Shorter is Better

Most social speeches should be kept under 5 minutes. Just think about the typical wedding: if 6 people/groups need to speak, and each takes 10 minutes, you’ll be sitting there for a solid hour listening to family members and friends drone on. Take a cue from what you would enjoy and keep it to a nice tight 2-3 minutes. The shorter timeframe will help you focus and give you clarity. After all, it’s better to say one thing really well than 5 things poorly.

Grab The A-Ha! Moment

In every social speech there is typically one line: an anecdote, observation, expression of love or broader social issue, that is the memorable moment from the speaker. Much as we do when giving a keynote or conference talk using the A-Ha! Method, our process begins by thinking about those moments of connection with the audience, and then building a talk around it. This emotional high-point is the thing that will have the biggest impact, so it needs to be strong. In most social speeches, there is time for one A-Ha! Moment in the middle, and a strong tag at the end that wraps everything up and brings it together.

Strong Openings and Closings

There is a tendency for most speakers to “fill” time as the stage or mic is being transitioned to them. “Hi everyone, how’s it going?” is a great example, or mentioning the previous speaker(s) to then ease into your speech. It makes the speaker feel better, but increases the time from the switch over until your first point of brilliance is expressed. If you can, take a deep breath and launch directly into your speech without any transitional phrases. The same goes for the end: as you create the last line of the talk, make sure to clearly differentiate between the end of your talk and the start of a toast (for example). Toasts or blessings are not endings, and should be treated as separate from your core talk.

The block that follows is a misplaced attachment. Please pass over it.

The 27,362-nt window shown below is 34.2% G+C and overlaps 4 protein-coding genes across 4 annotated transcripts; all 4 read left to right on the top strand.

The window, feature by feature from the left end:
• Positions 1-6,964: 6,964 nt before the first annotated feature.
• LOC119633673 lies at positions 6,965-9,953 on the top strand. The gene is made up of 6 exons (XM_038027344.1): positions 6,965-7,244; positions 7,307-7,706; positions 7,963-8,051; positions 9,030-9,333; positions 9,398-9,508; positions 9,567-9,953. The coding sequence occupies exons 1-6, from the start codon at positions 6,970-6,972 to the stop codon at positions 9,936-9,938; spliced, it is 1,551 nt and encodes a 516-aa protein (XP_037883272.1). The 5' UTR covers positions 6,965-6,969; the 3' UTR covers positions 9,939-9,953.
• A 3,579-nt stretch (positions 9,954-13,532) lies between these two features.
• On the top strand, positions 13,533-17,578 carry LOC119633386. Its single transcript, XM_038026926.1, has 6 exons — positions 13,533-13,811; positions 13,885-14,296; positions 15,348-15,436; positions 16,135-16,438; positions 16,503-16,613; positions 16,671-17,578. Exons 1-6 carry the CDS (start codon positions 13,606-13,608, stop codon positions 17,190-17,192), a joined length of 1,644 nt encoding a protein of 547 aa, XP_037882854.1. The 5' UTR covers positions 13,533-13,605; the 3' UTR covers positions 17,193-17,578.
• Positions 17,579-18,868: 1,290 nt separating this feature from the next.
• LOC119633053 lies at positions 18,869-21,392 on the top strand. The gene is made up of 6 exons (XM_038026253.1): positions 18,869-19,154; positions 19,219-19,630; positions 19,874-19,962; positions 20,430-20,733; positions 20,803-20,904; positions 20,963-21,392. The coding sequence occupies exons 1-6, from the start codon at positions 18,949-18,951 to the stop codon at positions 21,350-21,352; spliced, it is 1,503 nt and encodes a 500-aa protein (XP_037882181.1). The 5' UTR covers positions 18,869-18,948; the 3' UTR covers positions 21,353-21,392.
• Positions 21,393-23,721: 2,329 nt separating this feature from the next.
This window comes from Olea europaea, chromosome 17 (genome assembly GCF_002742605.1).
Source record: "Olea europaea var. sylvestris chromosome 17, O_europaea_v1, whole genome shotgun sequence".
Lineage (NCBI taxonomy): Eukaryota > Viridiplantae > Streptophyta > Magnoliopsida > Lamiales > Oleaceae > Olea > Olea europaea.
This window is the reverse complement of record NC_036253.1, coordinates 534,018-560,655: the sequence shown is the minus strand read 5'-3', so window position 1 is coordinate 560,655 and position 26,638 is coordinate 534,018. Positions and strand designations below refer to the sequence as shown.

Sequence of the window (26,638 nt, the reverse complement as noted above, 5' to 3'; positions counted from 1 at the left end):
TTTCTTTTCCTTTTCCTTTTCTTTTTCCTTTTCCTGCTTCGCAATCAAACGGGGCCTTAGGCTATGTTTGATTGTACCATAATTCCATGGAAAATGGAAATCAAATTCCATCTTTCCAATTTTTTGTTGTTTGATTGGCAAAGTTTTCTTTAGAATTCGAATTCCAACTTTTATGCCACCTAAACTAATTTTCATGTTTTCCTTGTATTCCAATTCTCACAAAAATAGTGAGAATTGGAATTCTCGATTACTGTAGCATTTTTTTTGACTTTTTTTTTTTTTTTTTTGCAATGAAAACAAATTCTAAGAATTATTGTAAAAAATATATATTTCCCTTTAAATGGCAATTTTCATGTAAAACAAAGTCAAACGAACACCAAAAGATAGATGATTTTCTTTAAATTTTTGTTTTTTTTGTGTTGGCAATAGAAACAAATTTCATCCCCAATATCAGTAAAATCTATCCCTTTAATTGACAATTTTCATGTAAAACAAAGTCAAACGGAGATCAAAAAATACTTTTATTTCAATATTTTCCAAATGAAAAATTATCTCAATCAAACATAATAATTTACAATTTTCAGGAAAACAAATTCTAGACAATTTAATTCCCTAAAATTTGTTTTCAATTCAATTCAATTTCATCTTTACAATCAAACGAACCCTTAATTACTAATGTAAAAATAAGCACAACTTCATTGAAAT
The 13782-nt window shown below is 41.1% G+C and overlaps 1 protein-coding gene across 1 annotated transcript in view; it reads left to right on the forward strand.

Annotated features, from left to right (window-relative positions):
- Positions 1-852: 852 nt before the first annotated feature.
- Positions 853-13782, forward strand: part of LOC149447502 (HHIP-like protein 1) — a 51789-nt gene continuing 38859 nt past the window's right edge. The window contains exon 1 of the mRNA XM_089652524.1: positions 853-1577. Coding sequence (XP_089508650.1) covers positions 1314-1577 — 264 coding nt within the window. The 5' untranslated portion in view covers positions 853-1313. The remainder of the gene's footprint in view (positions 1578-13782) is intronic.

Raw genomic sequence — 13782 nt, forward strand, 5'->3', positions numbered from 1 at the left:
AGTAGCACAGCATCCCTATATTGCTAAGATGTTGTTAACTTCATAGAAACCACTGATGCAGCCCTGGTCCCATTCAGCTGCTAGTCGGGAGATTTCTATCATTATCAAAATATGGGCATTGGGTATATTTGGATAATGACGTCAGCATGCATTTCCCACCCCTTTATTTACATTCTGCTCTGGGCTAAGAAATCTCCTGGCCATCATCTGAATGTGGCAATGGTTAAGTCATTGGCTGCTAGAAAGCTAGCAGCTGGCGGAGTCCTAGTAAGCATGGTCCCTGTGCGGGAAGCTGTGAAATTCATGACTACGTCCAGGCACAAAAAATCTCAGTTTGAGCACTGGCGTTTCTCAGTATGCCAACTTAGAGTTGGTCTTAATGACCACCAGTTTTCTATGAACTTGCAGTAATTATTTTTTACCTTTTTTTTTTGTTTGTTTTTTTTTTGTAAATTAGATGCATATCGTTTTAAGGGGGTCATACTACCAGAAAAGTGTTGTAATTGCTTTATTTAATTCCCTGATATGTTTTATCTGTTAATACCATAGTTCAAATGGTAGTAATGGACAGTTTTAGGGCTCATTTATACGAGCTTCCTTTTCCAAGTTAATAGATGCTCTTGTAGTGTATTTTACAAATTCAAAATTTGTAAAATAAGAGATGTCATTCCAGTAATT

Many professional speakers, when asked to talk about their most important talks, refer to these social speeches. You may spend your life on a keynote stage, traveling around the world – but perhaps the most important memories you’ll make will be much closer to home. So no matter where you are in your journey of improving your communications skills, now’s the right time to lean in. 

Here’s a toast to your upcoming social speeches – may you give them and give them well, and may you regale all your family and friends with your stories and talks at your next special occasion event. Cheers!

Picture credit: Canva.com